Medium dogs: These breeds are -- you guessed it -- right in the middle. They’ll weigh between 20 and 50 pounds as adults. Food for these breeds should have the appropriate-sized kibble and meet their unique nutritional needs. High-quality foods contain antioxidants, including beta-carotene and vitamin E for immune system strength. They also include fiber, such as beet pulp; digestible carbohydrates, such as barley and grain sorghum; and omega-6 and omega-3 fatty acids, for skin and coat health.

Large dogs: Large-breed puppies tend to grow fast. If they’re not eating the right nutrients, their developing bones can’t handle the weight. Their skeletal systems bend and break, and these beautiful creatures can be hobbled for life as a result. “Large-breed puppies, or those expected to weigh more than 50 pounds as adults, should eat balanced food with controlled energy content along with calcium and phosphorus levels that have been formulated specifically for their needs,” says Dr. Amy Dicke, a technical services veterinarian with Eukanuba. If you’re not sure what food to get for your dog, ask your vet or breeder for recommendations.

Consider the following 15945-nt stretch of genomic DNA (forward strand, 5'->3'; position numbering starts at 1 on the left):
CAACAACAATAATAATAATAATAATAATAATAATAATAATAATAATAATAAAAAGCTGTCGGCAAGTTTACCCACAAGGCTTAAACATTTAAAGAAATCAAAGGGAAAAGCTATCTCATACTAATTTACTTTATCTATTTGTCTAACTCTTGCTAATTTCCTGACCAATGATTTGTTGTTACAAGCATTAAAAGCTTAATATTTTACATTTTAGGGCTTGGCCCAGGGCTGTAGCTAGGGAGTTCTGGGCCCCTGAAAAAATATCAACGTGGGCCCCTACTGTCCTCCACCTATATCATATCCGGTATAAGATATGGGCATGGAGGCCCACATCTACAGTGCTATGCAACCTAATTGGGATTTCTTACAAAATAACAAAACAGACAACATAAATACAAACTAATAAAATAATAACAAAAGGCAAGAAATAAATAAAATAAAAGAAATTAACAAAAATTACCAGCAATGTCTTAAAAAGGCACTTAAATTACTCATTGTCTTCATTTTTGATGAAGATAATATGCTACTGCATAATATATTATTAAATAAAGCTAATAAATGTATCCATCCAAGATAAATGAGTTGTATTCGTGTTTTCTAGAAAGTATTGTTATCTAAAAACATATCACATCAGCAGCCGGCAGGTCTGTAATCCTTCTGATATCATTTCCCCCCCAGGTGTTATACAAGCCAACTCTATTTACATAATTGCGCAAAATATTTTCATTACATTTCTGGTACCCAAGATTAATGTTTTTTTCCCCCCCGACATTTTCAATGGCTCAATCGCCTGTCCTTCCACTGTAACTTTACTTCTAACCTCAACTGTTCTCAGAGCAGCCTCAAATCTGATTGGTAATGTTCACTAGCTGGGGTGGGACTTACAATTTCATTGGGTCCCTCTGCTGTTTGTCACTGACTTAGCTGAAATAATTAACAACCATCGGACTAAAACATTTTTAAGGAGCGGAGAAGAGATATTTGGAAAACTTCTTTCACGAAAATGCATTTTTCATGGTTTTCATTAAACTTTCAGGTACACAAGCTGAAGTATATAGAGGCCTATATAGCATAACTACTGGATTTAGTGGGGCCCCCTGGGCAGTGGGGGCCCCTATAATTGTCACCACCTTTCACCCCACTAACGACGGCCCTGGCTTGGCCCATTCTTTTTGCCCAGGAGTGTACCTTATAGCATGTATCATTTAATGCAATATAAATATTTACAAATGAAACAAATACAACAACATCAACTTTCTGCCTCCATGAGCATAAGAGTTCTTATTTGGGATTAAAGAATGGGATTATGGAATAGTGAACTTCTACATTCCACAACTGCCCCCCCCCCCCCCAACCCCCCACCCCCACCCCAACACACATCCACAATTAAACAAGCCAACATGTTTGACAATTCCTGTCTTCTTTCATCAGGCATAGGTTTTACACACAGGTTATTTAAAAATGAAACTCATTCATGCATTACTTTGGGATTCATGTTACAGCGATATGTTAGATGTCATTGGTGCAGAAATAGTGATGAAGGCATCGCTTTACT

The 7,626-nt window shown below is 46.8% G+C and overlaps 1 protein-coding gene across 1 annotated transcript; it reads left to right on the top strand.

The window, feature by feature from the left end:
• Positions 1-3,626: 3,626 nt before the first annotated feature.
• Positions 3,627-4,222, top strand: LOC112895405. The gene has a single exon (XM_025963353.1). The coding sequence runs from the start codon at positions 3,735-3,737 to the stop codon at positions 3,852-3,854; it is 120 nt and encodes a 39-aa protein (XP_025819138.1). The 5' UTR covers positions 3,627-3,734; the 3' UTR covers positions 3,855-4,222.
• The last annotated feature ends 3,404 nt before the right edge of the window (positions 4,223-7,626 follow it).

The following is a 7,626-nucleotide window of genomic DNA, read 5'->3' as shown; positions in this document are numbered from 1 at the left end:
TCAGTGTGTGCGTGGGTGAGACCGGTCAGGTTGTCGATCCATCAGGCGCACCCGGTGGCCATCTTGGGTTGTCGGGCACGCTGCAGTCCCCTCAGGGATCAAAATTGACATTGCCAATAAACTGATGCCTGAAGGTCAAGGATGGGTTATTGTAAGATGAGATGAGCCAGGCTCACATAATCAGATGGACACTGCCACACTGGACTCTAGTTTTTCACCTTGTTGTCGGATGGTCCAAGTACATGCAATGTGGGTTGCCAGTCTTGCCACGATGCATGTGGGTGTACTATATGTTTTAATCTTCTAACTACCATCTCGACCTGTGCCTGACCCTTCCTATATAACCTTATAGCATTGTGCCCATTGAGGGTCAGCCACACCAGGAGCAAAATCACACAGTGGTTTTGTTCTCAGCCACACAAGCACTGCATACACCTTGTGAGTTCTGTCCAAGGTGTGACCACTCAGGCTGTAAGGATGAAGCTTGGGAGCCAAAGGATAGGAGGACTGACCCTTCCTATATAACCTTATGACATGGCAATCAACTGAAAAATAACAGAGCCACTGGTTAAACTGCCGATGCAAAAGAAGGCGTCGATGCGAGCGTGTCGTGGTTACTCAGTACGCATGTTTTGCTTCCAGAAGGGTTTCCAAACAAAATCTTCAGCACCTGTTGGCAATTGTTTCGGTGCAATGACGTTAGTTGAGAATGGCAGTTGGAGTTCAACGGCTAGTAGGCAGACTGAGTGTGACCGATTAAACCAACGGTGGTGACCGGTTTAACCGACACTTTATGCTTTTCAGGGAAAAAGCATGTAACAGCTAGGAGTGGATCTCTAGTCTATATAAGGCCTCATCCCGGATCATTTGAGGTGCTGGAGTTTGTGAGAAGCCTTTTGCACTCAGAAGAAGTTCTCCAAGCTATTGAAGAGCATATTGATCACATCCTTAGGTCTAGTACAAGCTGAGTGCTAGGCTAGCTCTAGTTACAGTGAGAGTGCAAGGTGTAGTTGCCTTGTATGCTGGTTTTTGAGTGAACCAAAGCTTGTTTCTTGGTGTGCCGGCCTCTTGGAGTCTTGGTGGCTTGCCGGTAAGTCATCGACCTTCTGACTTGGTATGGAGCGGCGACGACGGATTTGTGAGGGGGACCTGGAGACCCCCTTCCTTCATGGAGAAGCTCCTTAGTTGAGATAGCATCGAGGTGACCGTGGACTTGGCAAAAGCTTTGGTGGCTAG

Feeding Frequency
A St. Bernard puppy can gobble more chow in a sitting than a Yorkie can. But no matter your dog’s breed, it’s best to meet your puppy’s caloric needs by breaking up feeding into several small meals. Andersen advises offering your puppy at least three meals a day: breakfast, lunch and dinner.


Avoiding Winter Health Hazards

As cold weather approaches, you winter-proof your car and your house. But it’s also important to think about your dog: Only you can protect him from winter hazards when the temperature drops.

Your Dog’s Special Winter Needs
Any time you take your dog for walks in icy conditions, take special care to check his paws for ice balls and cuts. Wipe his paws dry with a cloth after he treks on salt or chemical snow-removers.